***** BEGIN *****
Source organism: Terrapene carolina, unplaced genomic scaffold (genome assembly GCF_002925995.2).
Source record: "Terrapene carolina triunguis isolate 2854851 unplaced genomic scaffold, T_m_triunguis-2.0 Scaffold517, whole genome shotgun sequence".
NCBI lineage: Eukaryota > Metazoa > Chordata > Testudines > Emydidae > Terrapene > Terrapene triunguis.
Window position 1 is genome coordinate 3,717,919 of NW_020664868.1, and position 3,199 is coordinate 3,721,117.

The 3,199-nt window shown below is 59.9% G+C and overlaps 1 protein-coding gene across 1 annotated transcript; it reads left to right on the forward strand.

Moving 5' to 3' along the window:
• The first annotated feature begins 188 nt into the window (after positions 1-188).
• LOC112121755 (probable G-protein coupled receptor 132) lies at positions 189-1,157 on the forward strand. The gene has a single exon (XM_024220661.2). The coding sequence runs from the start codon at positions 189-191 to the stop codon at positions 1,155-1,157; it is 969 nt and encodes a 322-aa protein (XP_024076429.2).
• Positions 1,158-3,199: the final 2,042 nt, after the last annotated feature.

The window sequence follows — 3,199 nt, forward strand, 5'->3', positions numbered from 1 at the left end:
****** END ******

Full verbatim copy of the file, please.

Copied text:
Source organism: Terrapene carolina, unplaced genomic scaffold (genome assembly GCF_002925995.2).
Source record: "Terrapene carolina triunguis isolate 2854851 unplaced genomic scaffold, T_m_triunguis-2.0 Scaffold517, whole genome shotgun sequence".
NCBI lineage: Eukaryota > Metazoa > Chordata > Testudines > Emydidae > Terrapene > Terrapene triunguis.
Window position 1 is genome coordinate 3,717,919 of NW_020664868.1, and position 3,199 is coordinate 3,721,117.

The 3,199-nt window shown below is 59.9% G+C and overlaps 1 protein-coding gene across 1 annotated transcript; it reads left to right on the forward strand.

Moving 5' to 3' along the window:
• The first annotated feature begins 188 nt into the window (after positions 1-188).
• LOC112121755 (probable G-protein coupled receptor 132) lies at positions 189-1,157 on the forward strand. The gene has a single exon (XM_024220661.2). The coding sequence runs from the start codon at positions 189-191 to the stop codon at positions 1,155-1,157; it is 969 nt and encodes a 322-aa protein (XP_024076429.2).
• Positions 1,158-3,199: the final 2,042 nt, after the last annotated feature.

The window sequence follows — 3,199 nt, forward strand, 5'->3', positions numbered from 1 at the left end: